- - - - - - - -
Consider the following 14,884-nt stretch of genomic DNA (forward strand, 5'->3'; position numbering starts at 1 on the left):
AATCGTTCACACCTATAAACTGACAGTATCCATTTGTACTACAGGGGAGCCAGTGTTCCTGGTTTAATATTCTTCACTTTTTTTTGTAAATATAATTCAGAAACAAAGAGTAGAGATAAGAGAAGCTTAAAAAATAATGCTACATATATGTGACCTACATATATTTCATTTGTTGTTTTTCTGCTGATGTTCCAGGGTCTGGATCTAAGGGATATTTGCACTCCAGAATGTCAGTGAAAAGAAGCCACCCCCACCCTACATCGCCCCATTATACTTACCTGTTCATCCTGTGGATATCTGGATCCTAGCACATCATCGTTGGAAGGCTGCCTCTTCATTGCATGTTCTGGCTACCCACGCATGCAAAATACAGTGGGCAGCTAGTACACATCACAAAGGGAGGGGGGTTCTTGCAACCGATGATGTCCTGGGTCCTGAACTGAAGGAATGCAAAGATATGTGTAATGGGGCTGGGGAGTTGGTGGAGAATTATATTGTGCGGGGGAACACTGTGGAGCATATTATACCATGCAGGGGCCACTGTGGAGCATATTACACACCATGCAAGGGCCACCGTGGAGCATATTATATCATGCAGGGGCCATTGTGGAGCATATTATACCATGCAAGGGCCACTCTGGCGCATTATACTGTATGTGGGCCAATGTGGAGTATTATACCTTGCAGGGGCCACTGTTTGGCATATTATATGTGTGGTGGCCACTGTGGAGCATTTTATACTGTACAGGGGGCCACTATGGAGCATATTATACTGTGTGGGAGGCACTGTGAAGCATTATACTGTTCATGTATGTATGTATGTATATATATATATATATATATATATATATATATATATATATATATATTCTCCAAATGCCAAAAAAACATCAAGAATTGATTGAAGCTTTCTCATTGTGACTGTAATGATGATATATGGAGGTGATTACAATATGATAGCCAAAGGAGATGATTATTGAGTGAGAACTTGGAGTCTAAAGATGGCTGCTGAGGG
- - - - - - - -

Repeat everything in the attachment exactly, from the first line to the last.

Consider the following 14,884-nt stretch of genomic DNA (forward strand, 5'->3'; position numbering starts at 1 on the left):
AATCGTTCACACCTATAAACTGACAGTATCCATTTGTACTACAGGGGAGCCAGTGTTCCTGGTTTAATATTCTTCACTTTTTTTTGTAAATATAATTCAGAAACAAAGAGTAGAGATAAGAGAAGCTTAAAAAATAATGCTACATATATGTGACCTACATATATTTCATTTGTTGTTTTTCTGCTGATGTTCCAGGGTCTGGATCTAAGGGATATTTGCACTCCAGAATGTCAGTGAAAAGAAGCCACCCCCACCCTACATCGCCCCATTATACTTACCTGTTCATCCTGTGGATATCTGGATCCTAGCACATCATCGTTGGAAGGCTGCCTCTTCATTGCATGTTCTGGCTACCCACGCATGCAAAATACAGTGGGCAGCTAGTACACATCACAAAGGGAGGGGGGTTCTTGCAACCGATGATGTCCTGGGTCCTGAACTGAAGGAATGCAAAGATATGTGTAATGGGGCTGGGGAGTTGGTGGAGAATTATATTGTGCGGGGGAACACTGTGGAGCATATTATACCATGCAGGGGCCACTGTGGAGCATATTACACACCATGCAAGGGCCACCGTGGAGCATATTATATCATGCAGGGGCCATTGTGGAGCATATTATACCATGCAAGGGCCACTCTGGCGCATTATACTGTATGTGGGCCAATGTGGAGTATTATACCTTGCAGGGGCCACTGTTTGGCATATTATATGTGTGGTGGCCACTGTGGAGCATTTTATACTGTACAGGGGGCCACTATGGAGCATATTATACTGTGTGGGAGGCACTGTGAAGCATTATACTGTTCATGTATGTATGTATGTATATATATATATATATATATATATATATATATATATATATATATATTCTCCAAATGCCAAAAAAACATCAAGAATTGATTGAAGCTTTCTCATTGTGACTGTAATGATGATATATGGAGGTGATTACAATATGATAGCCAAAGGAGATGATTATTGAGTGAGAACTTGGAGTCTAAAGATGGCTGCTGAGGG